What happens during the laser surgery?
Light rays going through the human cornea (the front surface of the eye) must be precisely projected on the retina in order for sharp images to be created of distant objects.
If the image is blurred, light rays may be directed at the right spot with glasses or contact lenses.
Instead of glasses or contact lenses, the refraction of the cornea itself can be changed with the help of a laser beam. This is like putting a permanent, invisible contact lens on the eye.
So the laser can be used to very precisely change the refraction of the cornea in the intended direction, curing either shortsightedness (myopia) or farsightedness (hypermetropia) or astigmatism.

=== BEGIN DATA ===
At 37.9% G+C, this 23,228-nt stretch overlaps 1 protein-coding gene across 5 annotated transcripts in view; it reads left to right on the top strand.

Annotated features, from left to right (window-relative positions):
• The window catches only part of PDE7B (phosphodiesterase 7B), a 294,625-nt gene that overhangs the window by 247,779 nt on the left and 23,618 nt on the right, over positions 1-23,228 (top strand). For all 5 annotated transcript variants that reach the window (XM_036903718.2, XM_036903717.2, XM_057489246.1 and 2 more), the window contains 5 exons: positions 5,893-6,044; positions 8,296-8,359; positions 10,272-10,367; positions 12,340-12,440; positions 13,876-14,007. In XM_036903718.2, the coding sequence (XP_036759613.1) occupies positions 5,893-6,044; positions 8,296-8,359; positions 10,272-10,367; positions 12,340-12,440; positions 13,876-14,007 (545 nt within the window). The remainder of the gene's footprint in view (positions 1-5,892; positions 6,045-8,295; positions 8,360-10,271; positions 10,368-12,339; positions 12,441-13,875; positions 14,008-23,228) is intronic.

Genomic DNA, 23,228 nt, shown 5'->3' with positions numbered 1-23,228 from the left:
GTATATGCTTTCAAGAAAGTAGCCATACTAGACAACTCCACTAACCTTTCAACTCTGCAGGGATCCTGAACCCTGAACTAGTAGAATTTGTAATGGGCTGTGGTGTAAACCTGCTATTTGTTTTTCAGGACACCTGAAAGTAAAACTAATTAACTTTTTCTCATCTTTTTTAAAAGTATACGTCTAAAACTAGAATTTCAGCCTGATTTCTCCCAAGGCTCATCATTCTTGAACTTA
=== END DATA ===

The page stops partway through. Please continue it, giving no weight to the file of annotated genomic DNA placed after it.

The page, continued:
Light rays are projected onto the retina in the laser-treated eye just like in a healthy, untreated eye. The laser beam is controlled by a computer, entirely independently of human influence.
The correction surgery is painless, takes no more than 5-10 minutes, and requires no special cooperation on the part of the patient.